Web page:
What causes lawn scorch?

Lawns are most likely to suffer from scorch in the summer months when a variety of stress factors come together and overwhelm the lawn. Here are some scorching conditions to look out for and how to avoid them.

Dry weather

Dry weather is the reason that most lawns go brown in the summer. Without water the grass cannot photosynthesise and produce energy so it goes into a dormant state until conditions are more suited. The leaves go brown and look dry, in some cases they will die, but it’s more than likely that the plant will survive and bounce back in the autumn.

You can keep the lawn as green as possible by getting it in the best possible condition as summer approaches. Apply a low-scorch spring/summer treatment such as SmartLawn DroughtSafe in May before conditions get too bad. Then follow up with a liquid treatment of SmartLawn Seaweed Extract or SmartLawn ONYX Liquid in June. If no rain is predicted for the week, ensure that it will be given at least 1 inch (approx. 25 mm) of water.

Photo provided by Simon Dexter, Turf Professional

Extreme heat

UK lawn species are not used to the extreme heat that we seem to be getting more and more often in the summer. Warm climate species (e.g. Bermuda grass or St Augustine grass) would tolerate the conditions better and stay greener for longer in summer but do not have any tolerance for frost or snow.

Lawns that are in the shade for part of the day will fare better with extreme heat conditions so you may find that some of the lawn does not suffer as badly. Raise the height of the mower blades from May onward, this will provide more cover for the plant roots but you will still see some browning of the lawn.

Photo provided by Dave Jackson of Greener Gardens

Incorrect fertiliser

Applying a concentrated nutrient or moss-blackening fertiliser in the summer can cause stress to the lawn and cause it to go brown. The only safe treatments for use in hot, dry weather are low-scorch ones such as SmartLawn DroughtSafe or SmartLawn ONYX Liquid. Check with your fertiliser supplier if you are unsure.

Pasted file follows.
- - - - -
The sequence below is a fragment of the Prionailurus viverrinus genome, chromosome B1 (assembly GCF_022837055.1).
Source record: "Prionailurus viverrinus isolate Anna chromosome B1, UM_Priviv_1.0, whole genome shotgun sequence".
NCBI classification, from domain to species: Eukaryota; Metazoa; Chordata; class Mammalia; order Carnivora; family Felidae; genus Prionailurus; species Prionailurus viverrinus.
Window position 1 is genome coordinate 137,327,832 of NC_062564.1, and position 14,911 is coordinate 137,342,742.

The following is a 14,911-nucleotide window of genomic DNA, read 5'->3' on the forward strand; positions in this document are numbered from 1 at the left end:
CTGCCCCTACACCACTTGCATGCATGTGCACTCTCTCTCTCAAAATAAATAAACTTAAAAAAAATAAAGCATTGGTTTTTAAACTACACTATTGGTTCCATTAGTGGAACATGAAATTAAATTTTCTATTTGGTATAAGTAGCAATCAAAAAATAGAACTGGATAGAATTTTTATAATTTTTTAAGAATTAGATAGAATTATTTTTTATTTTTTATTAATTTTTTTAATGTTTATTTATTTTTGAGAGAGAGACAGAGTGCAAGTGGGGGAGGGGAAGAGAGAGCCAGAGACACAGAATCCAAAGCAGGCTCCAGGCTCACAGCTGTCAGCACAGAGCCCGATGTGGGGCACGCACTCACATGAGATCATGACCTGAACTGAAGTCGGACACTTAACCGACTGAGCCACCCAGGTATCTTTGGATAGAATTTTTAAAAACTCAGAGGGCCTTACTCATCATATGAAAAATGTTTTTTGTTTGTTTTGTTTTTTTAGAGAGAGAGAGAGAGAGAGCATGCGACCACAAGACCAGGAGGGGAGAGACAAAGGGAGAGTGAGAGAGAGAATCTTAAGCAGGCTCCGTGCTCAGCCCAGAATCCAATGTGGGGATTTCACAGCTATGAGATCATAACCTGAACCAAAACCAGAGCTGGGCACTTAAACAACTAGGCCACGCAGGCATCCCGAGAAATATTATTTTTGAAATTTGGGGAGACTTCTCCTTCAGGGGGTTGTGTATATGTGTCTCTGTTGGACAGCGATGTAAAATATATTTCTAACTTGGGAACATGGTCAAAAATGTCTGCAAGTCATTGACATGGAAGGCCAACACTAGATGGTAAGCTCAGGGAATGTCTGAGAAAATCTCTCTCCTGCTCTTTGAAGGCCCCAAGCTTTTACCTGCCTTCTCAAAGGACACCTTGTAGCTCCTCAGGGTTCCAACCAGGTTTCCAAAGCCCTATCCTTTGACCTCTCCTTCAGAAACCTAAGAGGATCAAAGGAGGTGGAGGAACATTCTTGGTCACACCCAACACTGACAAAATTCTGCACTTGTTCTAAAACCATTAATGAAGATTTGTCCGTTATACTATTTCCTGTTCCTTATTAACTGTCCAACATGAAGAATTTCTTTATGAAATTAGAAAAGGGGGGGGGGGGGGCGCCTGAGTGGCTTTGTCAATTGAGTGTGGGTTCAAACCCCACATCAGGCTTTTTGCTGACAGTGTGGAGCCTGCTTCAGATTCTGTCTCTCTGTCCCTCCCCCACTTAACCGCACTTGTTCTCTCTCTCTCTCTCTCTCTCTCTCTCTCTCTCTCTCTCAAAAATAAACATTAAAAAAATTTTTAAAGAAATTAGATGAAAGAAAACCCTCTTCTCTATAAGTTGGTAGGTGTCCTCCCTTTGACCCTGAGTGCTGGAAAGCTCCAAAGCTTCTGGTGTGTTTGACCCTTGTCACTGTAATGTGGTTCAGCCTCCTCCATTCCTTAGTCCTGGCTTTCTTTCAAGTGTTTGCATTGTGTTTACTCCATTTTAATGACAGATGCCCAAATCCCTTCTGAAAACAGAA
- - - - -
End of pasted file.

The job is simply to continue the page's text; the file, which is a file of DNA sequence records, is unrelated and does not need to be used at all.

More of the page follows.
Too much fertiliser

Too much of any fertiliser (even low-scorch ones) will burn the lawn if applied too heavily. You may have experience of this if you have ever accidentally spilt some fertiliser on a lawn!

Monitor your application rates carefully to make sure you are applying at the correct rate. If you have made a mistake, and applied too much, make sure the area receives at least 1 inch of water within 24 hours to prevent burning.

Pet urine

Pet urine is very concentrated and tends to burn lawns easily as seen in the photo below. Here are a few ideas to give your customer to help minimise the effect of the urine.

  • Take the animal somewhere else when it’s urine is likely to be most concentrated (e.g. first thing in the morning)
  • Treat the area immediately after urination with at least 5 litres of water to dilute the urine
  • Treat the pet’s water source with a neutraliser such as Dog RocksTM
Photo taken by J Marshall of Supalawns

In most cases, a scorched lawn will bounce back eventually. Depending on how bad the scorch is you might be able to speed up recovery with just a biostimulant treatment. If it’s very bad then you may need to scarify when conditions are right and overseed the lawn.

If you have a lawn that needs help, do get in touch! GreenBest sales staff can advise the best course of action and suitable treatments to get the lawn looking green and healthy again. You can email sales@greenbest.co.uk or call 01963 364788 to talk to us.

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